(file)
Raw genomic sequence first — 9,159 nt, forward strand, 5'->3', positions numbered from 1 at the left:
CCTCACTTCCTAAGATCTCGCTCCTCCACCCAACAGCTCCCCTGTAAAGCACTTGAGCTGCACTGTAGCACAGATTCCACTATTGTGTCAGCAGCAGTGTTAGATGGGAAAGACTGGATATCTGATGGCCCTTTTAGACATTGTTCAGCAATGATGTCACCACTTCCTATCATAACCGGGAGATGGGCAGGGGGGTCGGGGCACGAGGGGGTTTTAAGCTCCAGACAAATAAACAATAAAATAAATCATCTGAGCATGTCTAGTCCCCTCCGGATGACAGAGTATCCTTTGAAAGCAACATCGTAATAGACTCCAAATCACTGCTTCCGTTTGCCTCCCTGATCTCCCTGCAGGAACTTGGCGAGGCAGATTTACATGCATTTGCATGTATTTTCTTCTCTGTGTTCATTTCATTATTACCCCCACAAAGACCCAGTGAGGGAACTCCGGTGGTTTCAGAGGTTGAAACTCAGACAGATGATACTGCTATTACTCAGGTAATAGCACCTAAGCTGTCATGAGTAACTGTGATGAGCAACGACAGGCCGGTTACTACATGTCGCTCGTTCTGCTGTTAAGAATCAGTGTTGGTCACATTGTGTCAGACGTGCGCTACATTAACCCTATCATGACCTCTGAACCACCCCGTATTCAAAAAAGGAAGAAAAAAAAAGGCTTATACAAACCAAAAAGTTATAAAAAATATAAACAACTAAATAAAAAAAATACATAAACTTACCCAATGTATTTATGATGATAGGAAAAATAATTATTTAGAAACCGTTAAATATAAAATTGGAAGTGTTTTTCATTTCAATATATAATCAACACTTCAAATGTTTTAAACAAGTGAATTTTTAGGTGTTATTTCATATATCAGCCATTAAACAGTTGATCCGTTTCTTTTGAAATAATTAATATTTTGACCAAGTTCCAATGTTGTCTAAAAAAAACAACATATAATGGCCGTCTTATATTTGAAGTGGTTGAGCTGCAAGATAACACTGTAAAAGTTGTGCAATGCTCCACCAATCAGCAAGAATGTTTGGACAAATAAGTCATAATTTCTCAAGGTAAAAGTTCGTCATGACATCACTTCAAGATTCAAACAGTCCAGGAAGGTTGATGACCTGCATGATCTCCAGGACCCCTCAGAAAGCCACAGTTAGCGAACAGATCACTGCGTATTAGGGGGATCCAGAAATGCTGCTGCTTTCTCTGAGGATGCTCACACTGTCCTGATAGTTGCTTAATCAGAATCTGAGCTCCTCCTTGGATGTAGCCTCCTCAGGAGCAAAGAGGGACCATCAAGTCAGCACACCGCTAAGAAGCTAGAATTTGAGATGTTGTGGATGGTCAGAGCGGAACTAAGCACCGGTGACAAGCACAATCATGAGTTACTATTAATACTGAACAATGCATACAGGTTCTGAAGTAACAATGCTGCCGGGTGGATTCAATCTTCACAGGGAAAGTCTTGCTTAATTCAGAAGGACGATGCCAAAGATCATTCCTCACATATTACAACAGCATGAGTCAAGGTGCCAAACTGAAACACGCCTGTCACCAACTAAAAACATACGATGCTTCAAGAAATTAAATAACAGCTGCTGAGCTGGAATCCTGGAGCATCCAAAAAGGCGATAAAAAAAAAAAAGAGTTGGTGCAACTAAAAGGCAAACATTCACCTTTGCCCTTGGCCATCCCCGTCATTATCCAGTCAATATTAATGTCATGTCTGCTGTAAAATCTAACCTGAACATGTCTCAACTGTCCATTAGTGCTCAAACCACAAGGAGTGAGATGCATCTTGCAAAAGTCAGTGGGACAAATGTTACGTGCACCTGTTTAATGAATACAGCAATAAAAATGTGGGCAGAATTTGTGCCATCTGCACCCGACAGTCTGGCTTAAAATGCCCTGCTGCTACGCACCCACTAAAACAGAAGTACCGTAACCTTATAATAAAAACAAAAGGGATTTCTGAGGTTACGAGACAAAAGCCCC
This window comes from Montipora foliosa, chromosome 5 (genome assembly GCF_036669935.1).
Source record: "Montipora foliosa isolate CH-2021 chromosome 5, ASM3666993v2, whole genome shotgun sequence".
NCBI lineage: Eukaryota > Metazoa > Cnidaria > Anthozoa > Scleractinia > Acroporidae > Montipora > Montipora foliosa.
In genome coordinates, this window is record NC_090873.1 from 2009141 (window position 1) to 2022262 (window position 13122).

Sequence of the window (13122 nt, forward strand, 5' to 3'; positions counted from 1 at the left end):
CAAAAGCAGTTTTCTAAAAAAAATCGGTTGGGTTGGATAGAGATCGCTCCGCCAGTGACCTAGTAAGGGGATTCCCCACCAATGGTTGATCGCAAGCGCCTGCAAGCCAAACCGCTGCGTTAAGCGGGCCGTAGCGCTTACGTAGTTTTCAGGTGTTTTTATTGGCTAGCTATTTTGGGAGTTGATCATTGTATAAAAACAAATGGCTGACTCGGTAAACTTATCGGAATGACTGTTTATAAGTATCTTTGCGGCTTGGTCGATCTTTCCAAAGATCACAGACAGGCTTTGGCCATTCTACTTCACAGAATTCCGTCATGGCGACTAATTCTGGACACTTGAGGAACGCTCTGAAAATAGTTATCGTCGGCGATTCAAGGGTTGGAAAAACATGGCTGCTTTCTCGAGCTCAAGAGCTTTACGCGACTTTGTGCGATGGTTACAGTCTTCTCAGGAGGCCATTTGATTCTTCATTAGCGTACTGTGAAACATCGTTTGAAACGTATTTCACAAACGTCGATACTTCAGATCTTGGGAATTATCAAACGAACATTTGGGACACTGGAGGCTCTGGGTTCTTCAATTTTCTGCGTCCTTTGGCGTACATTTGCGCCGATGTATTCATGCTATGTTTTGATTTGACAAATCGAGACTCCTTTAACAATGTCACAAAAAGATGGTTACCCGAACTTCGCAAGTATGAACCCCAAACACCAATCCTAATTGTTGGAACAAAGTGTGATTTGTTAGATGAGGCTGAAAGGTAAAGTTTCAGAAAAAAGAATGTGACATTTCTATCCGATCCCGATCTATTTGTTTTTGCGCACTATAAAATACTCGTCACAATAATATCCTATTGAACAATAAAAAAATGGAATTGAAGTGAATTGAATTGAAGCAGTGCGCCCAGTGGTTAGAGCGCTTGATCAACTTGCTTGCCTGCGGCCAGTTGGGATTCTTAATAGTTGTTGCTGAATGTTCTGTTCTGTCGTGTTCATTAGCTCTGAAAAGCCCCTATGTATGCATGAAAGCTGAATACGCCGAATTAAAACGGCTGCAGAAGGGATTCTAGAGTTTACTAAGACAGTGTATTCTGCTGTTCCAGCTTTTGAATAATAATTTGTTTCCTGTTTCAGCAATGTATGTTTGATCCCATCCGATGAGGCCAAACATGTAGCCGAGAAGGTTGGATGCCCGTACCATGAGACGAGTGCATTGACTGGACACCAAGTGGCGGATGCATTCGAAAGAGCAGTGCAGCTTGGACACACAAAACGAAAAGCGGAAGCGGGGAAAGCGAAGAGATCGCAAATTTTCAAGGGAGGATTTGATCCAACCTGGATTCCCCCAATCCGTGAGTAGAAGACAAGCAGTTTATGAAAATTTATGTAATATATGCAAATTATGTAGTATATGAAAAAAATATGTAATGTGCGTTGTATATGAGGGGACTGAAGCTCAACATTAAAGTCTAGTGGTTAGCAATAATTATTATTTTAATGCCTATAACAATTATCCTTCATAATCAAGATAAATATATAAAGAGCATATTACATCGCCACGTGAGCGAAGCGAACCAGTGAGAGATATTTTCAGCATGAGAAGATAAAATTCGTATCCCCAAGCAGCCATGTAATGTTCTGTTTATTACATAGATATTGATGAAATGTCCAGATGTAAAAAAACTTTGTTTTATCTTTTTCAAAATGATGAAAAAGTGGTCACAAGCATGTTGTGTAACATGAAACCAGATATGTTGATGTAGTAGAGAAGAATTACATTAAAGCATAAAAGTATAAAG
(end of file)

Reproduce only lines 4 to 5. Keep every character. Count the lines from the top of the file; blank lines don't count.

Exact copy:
Source record: "Montipora foliosa isolate CH-2021 chromosome 5, ASM3666993v2, whole genome shotgun sequence".
NCBI lineage: Eukaryota > Metazoa > Cnidaria > Anthozoa > Scleractinia > Acroporidae > Montipora > Montipora foliosa.